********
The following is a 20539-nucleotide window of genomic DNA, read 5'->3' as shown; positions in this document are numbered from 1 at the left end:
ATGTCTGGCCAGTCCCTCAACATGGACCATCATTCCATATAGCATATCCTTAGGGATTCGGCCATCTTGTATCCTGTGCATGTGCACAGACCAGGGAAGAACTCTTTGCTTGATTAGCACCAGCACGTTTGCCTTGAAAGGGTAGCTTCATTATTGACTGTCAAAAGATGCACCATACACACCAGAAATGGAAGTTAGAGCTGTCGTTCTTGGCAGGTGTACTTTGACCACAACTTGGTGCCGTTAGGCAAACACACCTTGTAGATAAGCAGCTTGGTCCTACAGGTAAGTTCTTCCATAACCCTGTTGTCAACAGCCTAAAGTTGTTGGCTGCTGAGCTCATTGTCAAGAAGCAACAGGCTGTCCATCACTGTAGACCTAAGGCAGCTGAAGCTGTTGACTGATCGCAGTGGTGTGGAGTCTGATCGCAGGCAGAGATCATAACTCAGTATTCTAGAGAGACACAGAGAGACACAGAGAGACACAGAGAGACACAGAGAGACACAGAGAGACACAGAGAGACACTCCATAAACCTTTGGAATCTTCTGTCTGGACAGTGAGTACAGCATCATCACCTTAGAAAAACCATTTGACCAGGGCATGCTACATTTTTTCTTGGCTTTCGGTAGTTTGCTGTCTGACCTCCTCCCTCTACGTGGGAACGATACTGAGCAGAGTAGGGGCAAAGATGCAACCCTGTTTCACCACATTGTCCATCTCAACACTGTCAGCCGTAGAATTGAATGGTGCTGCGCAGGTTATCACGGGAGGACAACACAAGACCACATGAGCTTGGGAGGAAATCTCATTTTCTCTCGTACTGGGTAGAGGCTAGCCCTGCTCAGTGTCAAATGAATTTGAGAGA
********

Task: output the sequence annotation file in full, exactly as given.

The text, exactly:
The following is a 20539-nucleotide window of genomic DNA, read 5'->3' as shown; positions in this document are numbered from 1 at the left end:
ATGTCTGGCCAGTCCCTCAACATGGACCATCATTCCATATAGCATATCCTTAGGGATTCGGCCATCTTGTATCCTGTGCATGTGCACAGACCAGGGAAGAACTCTTTGCTTGATTAGCACCAGCACGTTTGCCTTGAAAGGGTAGCTTCATTATTGACTGTCAAAAGATGCACCATACACACCAGAAATGGAAGTTAGAGCTGTCGTTCTTGGCAGGTGTACTTTGACCACAACTTGGTGCCGTTAGGCAAACACACCTTGTAGATAAGCAGCTTGGTCCTACAGGTAAGTTCTTCCATAACCCTGTTGTCAACAGCCTAAAGTTGTTGGCTGCTGAGCTCATTGTCAAGAAGCAACAGGCTGTCCATCACTGTAGACCTAAGGCAGCTGAAGCTGTTGACTGATCGCAGTGGTGTGGAGTCTGATCGCAGGCAGAGATCATAACTCAGTATTCTAGAGAGACACAGAGAGACACAGAGAGACACAGAGAGACACAGAGAGACACAGAGAGACACAGAGAGACACTCCATAAACCTTTGGAATCTTCTGTCTGGACAGTGAGTACAGCATCATCACCTTAGAAAAACCATTTGACCAGGGCATGCTACATTTTTTCTTGGCTTTCGGTAGTTTGCTGTCTGACCTCCTCCCTCTACGTGGGAACGATACTGAGCAGAGTAGGGGCAAAGATGCAACCCTGTTTCACCACATTGTCCATCTCAACACTGTCAGCCGTAGAATTGAATGGTGCTGCGCAGGTTATCACGGGAGGACAACACAAGACCACATGAGCTTGGGAGGAAATCTCATTTTCTCTCGTACTGGGTAGAGGCTAGCCCTGCTCAGTGTCAAATGAATTTGAGAGA